Lord Mandelson has launched a panel to monitor banks' lending practices
Lord Mandelson says he is concerned about the "alarming" treatment of small businesses by some bank managers.
The business secretary welcomed Royal Bank of Scotland's announcement that it would freeze overdraft charges for small firms until the end of next year.
But he said there was concern some banks were summarily changing the terms of loans to small firms.
And he said he was drawing up a code of conduct and a monitoring panel to regulate their behaviour.
The business secretary told BBC One's Andrew Marr show he hoped other banks would follow RBS's example but he said he was hearing worrying reports about the actions of some local bank managers.
While playing down the prospect of full-scale nationalisation, he said it was vital to change "the behaviour of the managers of the banks, not just at the national level, but at area level and the local level".
'Tested and judged'
He added: "The stories I'm hearing I must say are alarming. I know the banks say they are not representative and actually bank lending is being maintained.
"But if it is the case that banks locally are unilaterally rearranging overdraft and lending facilities, sending this information out by email without even a face-to-face meeting with those who are taking on the loans, ordering those they are lending to to comply with their requirements within 48 hours, that is not the sort of constructive relationship that is sustainable between banks and businesses."
He threatened further meetings - "as many as necessary I might say" - between the banks, businesses and the government to ensure that a new code of behaviour is adhered to.
"I don't think we need to take bigger holdings, what I do think we need to see is the banks responding to what is being done to help them out in this situation," Lord Mandelson added.
"I want a constructive relationship with them, of course, but they have to know that they are going to be tested and judged by what they do and what role they play to help Britain and British business get through this economic storm."
'Loss of confidence'
Lord Mandelson said he was setting up a monitoring panel which would "gather data about banks lending from around the country so that we know exactly what is going on".
Prime Minister Gordon Brown supported Lord Mandelson's concern about the "alarming" behaviour of some local banks.
"I think that's true," he told BBC1's The Politics Show. "There is a loss of confidence in the banking system and they are increasing that loss of confidence by not acting in the way that banks usually do."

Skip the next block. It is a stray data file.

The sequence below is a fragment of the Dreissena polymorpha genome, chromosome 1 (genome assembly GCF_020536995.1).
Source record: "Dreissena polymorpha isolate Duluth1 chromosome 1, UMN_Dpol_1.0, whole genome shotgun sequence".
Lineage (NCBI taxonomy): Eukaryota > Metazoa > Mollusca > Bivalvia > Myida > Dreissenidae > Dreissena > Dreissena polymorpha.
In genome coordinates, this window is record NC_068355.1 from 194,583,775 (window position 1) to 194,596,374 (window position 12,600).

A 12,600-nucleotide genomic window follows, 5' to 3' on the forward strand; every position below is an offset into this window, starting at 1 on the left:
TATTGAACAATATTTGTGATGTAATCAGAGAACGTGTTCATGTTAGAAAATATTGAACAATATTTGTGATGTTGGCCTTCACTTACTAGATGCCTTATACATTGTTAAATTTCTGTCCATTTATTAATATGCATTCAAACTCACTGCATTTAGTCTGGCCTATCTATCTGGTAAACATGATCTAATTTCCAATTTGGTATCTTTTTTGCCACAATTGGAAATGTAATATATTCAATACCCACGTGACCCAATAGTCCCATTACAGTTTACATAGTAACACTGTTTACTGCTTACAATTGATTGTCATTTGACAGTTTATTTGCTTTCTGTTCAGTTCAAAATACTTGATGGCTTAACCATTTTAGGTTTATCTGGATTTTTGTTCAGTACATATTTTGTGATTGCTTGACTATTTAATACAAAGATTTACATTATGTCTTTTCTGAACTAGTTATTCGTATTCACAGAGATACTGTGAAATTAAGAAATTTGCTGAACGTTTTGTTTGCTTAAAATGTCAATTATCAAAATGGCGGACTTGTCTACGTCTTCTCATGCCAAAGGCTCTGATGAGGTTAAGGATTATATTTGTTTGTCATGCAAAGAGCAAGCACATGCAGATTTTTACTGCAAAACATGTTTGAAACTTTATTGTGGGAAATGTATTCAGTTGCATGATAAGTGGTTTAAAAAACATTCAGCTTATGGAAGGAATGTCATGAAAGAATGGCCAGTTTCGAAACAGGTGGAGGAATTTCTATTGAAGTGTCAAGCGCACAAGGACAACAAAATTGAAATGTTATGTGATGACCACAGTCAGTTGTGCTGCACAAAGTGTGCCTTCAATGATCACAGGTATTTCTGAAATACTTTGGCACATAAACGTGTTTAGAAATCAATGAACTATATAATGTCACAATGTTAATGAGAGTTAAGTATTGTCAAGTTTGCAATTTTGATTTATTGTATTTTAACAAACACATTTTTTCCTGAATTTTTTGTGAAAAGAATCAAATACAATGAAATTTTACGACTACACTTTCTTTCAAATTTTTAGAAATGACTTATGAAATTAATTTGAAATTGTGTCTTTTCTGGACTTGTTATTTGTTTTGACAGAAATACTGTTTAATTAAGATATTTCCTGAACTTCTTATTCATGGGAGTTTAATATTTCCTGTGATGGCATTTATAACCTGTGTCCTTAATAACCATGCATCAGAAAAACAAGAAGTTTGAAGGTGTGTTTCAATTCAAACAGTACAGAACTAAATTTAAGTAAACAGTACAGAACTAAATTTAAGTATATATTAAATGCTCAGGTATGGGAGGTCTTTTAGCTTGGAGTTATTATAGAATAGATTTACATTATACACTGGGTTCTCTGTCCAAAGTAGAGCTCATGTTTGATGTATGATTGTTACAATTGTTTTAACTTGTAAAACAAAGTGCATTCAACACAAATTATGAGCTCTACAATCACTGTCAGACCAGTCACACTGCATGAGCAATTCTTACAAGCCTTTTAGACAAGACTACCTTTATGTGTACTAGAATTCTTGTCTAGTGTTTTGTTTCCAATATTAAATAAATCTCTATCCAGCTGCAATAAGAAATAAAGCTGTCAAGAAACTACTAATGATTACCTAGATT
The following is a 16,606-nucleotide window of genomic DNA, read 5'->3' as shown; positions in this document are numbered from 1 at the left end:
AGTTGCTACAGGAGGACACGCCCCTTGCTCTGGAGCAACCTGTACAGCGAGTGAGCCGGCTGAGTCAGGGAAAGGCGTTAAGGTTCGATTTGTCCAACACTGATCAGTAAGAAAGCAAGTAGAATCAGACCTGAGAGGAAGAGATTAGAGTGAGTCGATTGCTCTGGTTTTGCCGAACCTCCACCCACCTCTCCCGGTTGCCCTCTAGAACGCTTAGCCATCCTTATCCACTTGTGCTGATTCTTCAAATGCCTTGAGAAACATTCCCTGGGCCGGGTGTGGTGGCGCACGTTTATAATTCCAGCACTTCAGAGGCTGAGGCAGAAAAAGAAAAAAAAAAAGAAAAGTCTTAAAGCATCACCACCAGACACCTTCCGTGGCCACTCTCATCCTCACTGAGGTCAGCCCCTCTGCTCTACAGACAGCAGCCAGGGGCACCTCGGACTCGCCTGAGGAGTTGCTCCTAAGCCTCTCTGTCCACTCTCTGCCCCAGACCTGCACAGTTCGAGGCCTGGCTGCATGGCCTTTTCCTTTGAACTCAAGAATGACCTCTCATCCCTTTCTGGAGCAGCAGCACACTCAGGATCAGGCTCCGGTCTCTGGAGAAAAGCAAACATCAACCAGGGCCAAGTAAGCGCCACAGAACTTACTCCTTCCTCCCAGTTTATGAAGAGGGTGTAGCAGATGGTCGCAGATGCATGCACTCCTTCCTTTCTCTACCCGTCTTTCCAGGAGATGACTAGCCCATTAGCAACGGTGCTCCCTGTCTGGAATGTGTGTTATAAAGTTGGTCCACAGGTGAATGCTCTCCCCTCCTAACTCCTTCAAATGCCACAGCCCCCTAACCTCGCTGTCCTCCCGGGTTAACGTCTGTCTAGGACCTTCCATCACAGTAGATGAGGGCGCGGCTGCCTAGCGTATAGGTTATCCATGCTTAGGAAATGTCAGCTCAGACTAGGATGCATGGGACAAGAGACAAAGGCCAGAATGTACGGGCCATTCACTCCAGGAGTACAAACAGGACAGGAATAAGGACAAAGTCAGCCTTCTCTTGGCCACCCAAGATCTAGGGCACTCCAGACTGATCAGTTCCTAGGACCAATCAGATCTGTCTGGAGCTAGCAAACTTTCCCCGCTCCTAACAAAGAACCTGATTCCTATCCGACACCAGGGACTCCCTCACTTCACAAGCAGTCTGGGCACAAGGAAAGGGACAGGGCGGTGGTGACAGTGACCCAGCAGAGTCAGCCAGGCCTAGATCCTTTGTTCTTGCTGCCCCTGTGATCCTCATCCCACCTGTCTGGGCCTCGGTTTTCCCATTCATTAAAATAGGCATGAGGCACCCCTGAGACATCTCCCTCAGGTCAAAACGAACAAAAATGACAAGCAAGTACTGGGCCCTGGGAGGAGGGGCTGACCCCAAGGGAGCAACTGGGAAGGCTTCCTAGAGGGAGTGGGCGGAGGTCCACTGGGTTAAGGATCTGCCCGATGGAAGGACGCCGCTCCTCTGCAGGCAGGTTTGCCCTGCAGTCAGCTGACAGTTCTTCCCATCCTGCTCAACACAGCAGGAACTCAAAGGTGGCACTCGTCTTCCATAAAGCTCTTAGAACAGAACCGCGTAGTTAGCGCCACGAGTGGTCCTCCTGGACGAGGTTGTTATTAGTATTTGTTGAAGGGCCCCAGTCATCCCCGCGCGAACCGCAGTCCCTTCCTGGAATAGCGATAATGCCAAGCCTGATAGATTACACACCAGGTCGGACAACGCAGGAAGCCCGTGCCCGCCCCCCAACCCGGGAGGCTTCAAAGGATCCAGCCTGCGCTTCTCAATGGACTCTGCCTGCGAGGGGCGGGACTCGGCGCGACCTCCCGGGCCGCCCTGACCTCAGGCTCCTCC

He also expressed confidence that other banks would follow RBS's lead on interest rates.
But Lib Dem treasury spokesman Vince Cable said the government is not doing enough to regulate the banking industry.
Speaking on BBC One's Andrew Marr show, he called on ministers to put government representatives on the boards of banks.
"You know the government really does have to exercise effective control over the banks. I don't mean controlling every individual loan. It's not the job of ministers to decide whether Bob the Builder gets a loan.
"But they must get there on the boards, setting the strategy for the banks and making sure the economy moves forward"
Conservative leader David Cameron said "radical further steps" may be necessary to get banks lending again and added that "interest rates need to come down".
He said: "We may need to take action which would include government insurance for new loans to be made because we have got to get the money out of the banks and into the small businesses."
The row comes a day before the pre-Budget report, which is seen as Labour's most important test to date.
There are expectations that the government will reduce VAT by up to 2.5% to 15% as a way to boost the economy as it faces a recession.
RBS, Britain's second biggest bank, is the first bank to promise not to withdraw its lending facilities in an attempt to help its 1.1 million business customers as they face the economic downturn.
A spokeswoman for the British Bankers' Association (BBA) said: "Against a general trend of other costs going up it does help small businesses in terms of cash flow to know that some of their charges are fixed".